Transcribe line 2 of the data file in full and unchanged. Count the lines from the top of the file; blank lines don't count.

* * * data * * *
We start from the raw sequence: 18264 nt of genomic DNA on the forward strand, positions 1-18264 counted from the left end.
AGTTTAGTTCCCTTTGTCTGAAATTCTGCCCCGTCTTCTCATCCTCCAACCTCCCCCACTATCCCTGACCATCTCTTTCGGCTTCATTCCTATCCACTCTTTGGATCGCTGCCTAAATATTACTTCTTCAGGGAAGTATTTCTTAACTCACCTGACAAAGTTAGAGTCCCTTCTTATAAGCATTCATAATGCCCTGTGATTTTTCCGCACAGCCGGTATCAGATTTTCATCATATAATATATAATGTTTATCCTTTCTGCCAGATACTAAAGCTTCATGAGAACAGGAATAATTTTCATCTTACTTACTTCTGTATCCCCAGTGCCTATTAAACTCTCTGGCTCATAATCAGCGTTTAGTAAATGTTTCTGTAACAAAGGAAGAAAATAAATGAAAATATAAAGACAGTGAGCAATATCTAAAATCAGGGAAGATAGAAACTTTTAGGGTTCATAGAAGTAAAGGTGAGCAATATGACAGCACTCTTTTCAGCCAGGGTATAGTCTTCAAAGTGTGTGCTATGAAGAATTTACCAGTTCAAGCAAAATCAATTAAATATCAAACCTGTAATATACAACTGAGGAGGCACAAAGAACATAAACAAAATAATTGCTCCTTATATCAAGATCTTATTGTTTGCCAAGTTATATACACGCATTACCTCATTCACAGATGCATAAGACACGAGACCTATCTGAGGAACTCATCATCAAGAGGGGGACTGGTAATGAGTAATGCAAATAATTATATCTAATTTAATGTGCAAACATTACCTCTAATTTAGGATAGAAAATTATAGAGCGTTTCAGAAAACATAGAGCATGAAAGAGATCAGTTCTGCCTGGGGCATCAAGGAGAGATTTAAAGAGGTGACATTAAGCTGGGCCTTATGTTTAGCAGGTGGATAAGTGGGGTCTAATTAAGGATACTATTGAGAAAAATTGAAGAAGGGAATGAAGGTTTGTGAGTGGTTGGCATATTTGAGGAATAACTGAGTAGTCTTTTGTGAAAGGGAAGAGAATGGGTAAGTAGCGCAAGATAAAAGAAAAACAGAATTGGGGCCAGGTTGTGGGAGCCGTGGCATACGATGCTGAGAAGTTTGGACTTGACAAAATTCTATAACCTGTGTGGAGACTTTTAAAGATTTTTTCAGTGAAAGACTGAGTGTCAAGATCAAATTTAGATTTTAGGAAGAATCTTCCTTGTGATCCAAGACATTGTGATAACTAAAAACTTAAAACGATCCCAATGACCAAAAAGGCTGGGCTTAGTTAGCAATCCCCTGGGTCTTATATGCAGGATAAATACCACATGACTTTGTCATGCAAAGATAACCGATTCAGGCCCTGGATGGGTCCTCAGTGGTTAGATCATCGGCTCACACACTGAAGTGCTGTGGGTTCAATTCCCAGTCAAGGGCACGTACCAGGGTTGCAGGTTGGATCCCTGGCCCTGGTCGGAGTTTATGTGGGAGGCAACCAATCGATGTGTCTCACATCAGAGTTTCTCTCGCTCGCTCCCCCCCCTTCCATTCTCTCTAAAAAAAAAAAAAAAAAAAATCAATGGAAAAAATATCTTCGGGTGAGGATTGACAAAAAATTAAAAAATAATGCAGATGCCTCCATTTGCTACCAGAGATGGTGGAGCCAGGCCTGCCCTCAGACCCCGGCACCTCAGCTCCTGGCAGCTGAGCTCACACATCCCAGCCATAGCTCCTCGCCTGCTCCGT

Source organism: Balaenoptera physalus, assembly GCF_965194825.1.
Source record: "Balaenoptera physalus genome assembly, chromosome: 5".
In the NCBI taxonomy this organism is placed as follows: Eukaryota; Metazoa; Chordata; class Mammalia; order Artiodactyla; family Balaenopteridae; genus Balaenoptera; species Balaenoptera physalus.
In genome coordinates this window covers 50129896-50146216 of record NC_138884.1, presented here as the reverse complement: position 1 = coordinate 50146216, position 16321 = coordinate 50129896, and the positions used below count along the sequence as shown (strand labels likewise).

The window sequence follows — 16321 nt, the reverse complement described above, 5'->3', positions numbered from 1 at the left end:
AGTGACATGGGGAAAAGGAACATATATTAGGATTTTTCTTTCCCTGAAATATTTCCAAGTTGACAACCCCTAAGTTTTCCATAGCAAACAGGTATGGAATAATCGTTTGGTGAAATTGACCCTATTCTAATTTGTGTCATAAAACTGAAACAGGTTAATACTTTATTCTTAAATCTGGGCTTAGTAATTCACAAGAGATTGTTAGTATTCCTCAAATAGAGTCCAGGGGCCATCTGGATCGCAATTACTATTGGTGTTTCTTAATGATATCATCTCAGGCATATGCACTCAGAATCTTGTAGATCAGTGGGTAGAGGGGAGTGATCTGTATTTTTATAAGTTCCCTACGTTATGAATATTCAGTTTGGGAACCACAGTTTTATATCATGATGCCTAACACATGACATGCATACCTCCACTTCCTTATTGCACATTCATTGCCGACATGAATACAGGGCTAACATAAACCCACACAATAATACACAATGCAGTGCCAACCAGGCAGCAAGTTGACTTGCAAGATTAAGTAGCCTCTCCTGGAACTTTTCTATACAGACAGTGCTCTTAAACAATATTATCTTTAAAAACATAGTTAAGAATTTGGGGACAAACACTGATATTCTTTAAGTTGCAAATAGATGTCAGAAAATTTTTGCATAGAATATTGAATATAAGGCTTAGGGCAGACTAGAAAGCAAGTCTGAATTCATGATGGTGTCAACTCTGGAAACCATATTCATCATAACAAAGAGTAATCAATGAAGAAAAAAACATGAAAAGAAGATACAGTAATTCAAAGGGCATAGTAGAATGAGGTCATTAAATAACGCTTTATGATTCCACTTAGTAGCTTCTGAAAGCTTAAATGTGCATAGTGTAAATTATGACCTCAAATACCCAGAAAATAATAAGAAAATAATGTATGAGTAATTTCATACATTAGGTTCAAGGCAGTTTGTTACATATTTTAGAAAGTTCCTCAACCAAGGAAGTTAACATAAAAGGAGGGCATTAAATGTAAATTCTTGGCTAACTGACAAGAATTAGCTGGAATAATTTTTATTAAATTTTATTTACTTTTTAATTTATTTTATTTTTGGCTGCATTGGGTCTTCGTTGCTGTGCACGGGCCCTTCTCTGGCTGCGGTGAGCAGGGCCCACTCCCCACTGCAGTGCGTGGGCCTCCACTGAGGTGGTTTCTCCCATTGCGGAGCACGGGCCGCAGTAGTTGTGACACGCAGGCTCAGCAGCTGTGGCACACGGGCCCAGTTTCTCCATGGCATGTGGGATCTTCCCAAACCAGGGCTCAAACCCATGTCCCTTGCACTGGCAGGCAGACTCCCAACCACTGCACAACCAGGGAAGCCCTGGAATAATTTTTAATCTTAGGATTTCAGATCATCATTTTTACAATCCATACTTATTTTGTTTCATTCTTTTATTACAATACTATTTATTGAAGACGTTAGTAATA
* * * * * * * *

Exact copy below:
AGTTTAGTTCCCTTTGTCTGAAATTCTGCCCCGTCTTCTCATCCTCCAACCTCCCCCACTATCCCTGACCATCTCTTTCGGCTTCATTCCTATCCACTCTTTGGATCGCTGCCTAAATATTACTTCTTCAGGGAAGTATTTCTTAACTCACCTGACAAAGTTAGAGTCCCTTCTTATAAGCATTCATAATGCCCTGTGATTTTTCCGCACAGCCGGTATCAGATTTTCATCATATAATATATAATGTTTATCCTTTCTGCCAGATACTAAAGCTTCATGAGAACAGGAATAATTTTCATCTTACTTACTTCTGTATCCCCAGTGCCTATTAAACTCTCTGGCTCATAATCAGCGTTTAGTAAATGTTTCTGTAACAAAGGAAGAAAATAAATGAAAATATAAAGACAGTGAGCAATATCTAAAATCAGGGAAGATAGAAACTTTTAGGGTTCATAGAAGTAAAGGTGAGCAATATGACAGCACTCTTTTCAGCCAGGGTATAGTCTTCAAAGTGTGTGCTATGAAGAATTTACCAGTTCAAGCAAAATCAATTAAATATCAAACCTGTAATATACAACTGAGGAGGCACAAAGAACATAAACAAAATAATTGCTCCTTATATCAAGATCTTATTGTTTGCCAAGTTATATACACGCATTACCTCATTCACAGATGCATAAGACACGAGACCTATCTGAGGAACTCATCATCAAGAGGGGGACTGGTAATGAGTAATGCAAATAATTATATCTAATTTAATGTGCAAACATTACCTCTAATTTAGGATAGAAAATTATAGAGCGTTTCAGAAAACATAGAGCATGAAAGAGATCAGTTCTGCCTGGGGCATCAAGGAGAGATTTAAAGAGGTGACATTAAGCTGGGCCTTATGTTTAGCAGGTGGATAAGTGGGGTCTAATTAAGGATACTATTGAGAAAAATTGAAGAAGGGAATGAAGGTTTGTGAGTGGTTGGCATATTTGAGGAATAACTGAGTAGTCTTTTGTGAAAGGGAAGAGAATGGGTAAGTAGCGCAAGATAAAAGAAAAACAGAATTGGGGCCAGGTTGTGGGAGCCGTGGCATACGATGCTGAGAAGTTTGGACTTGACAAAATTCTATAACCTGTGTGGAGACTTTTAAAGATTTTTTCAGTGAAAGACTGAGTGTCAAGATCAAATTTAGATTTTAGGAAGAATCTTCCTTGTGATCCAAGACATTGTGATAACTAAAAACTTAAAACGATCCCAATGACCAAAAAGGCTGGGCTTAGTTAGCAATCCCCTGGGTCTTATATGCAGGATAAATACCACATGACTTTGTCATGCAAAGATAACCGATTCAGGCCCTGGATGGGTCCTCAGTGGTTAGATCATCGGCTCACACACTGAAGTGCTGTGGGTTCAATTCCCAGTCAAGGGCACGTACCAGGGTTGCAGGTTGGATCCCTGGCCCTGGTCGGAGTTTATGTGGGAGGCAACCAATCGATGTGTCTCACATCAGAGTTTCTCTCGCTCGCTCCCCCCCCTTCCATTCTCTCTAAAAAAAAAAAAAAAAAAAATCAATGGAAAAAATATCTTCGGGTGAGGATTGACAAAAAATTAAAAAATAATGCAGATGCCTCCATTTGCTACCAGAGATGGTGGAGCCAGGCCTGCCCTCAGACCCCGGCACCTCAGCTCCTGGCAGCTGAGCTCACACATCCCAGCCATAGCTCCTCGCCTGCTCCGT